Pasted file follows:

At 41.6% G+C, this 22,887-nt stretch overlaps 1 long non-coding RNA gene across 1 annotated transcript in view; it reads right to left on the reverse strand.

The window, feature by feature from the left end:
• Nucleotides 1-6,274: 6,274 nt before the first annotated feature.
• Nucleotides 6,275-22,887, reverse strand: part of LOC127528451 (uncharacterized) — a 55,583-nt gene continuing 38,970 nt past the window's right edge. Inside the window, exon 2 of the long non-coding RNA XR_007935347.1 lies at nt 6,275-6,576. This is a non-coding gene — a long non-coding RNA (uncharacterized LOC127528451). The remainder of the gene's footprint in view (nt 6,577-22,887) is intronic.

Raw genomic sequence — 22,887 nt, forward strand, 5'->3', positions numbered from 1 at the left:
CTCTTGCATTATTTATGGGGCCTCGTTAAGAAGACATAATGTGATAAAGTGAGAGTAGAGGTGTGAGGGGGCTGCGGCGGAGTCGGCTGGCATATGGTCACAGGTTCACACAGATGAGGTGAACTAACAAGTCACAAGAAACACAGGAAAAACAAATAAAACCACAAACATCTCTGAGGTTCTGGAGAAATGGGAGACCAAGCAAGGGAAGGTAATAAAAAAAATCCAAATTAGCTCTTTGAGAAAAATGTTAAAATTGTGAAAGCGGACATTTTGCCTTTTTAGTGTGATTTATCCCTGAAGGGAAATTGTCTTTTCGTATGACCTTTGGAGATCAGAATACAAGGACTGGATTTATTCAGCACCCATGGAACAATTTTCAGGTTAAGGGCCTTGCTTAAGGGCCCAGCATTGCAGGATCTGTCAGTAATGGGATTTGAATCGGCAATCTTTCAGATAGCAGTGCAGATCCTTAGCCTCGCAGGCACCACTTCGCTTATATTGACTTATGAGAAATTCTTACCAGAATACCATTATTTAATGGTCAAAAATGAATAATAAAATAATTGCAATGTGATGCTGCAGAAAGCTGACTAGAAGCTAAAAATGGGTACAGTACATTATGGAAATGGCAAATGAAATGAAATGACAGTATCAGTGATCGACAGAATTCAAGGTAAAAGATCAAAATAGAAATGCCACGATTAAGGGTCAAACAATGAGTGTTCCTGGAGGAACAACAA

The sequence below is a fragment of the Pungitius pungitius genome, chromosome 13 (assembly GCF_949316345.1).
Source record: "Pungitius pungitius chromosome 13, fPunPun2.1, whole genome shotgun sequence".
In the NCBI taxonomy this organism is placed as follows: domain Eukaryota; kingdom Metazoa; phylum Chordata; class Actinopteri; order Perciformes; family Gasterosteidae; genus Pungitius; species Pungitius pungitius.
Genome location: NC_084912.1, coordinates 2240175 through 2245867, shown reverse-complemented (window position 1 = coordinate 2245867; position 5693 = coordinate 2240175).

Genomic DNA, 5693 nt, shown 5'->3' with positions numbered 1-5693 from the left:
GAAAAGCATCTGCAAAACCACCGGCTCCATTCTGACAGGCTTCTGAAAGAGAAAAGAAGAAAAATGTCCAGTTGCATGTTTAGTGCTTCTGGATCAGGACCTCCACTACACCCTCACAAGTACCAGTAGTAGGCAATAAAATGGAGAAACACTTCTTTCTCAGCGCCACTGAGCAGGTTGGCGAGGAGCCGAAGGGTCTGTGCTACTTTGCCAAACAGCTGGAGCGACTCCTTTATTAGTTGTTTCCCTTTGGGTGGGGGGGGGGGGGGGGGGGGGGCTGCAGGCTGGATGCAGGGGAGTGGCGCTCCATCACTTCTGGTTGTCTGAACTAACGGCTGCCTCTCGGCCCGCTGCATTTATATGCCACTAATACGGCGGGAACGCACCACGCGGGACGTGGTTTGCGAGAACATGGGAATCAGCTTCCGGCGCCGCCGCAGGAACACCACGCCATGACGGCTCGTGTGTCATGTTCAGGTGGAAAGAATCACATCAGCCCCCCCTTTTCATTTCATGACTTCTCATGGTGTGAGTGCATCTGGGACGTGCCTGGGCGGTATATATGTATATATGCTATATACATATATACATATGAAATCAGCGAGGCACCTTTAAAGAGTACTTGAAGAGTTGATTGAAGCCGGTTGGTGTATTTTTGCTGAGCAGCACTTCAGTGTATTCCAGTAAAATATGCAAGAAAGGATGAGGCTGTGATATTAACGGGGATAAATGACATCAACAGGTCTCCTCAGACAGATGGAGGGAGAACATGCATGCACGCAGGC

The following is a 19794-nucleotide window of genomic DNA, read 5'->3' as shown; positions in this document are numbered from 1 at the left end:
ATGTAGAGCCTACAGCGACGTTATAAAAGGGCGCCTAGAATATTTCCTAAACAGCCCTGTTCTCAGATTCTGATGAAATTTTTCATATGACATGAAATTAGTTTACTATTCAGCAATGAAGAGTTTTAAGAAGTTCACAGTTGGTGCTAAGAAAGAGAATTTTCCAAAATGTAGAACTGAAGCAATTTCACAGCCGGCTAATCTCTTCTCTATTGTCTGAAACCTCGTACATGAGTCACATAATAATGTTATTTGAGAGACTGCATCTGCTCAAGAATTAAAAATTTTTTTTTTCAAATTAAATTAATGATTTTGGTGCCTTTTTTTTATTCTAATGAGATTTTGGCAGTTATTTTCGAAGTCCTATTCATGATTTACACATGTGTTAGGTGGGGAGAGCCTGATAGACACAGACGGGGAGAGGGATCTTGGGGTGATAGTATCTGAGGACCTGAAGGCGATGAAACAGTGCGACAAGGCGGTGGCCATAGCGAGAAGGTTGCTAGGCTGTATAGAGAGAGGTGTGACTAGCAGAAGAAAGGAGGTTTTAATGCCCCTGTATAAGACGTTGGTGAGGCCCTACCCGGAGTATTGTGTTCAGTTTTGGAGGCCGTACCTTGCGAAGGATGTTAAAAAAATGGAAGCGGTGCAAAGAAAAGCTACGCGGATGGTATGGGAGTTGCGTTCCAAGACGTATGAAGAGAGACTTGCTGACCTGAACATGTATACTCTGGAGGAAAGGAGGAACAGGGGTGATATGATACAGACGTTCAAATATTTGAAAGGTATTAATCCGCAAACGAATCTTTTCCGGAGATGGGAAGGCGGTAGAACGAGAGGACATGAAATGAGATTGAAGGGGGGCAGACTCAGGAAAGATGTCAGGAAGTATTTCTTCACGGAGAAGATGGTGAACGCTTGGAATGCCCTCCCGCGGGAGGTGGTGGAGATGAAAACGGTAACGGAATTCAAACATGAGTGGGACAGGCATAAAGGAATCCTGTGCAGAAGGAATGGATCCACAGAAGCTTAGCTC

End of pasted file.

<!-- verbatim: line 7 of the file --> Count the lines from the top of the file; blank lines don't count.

The sequence below is a fragment of the Pungitius pungitius genome, chromosome 13 (assembly GCF_949316345.1).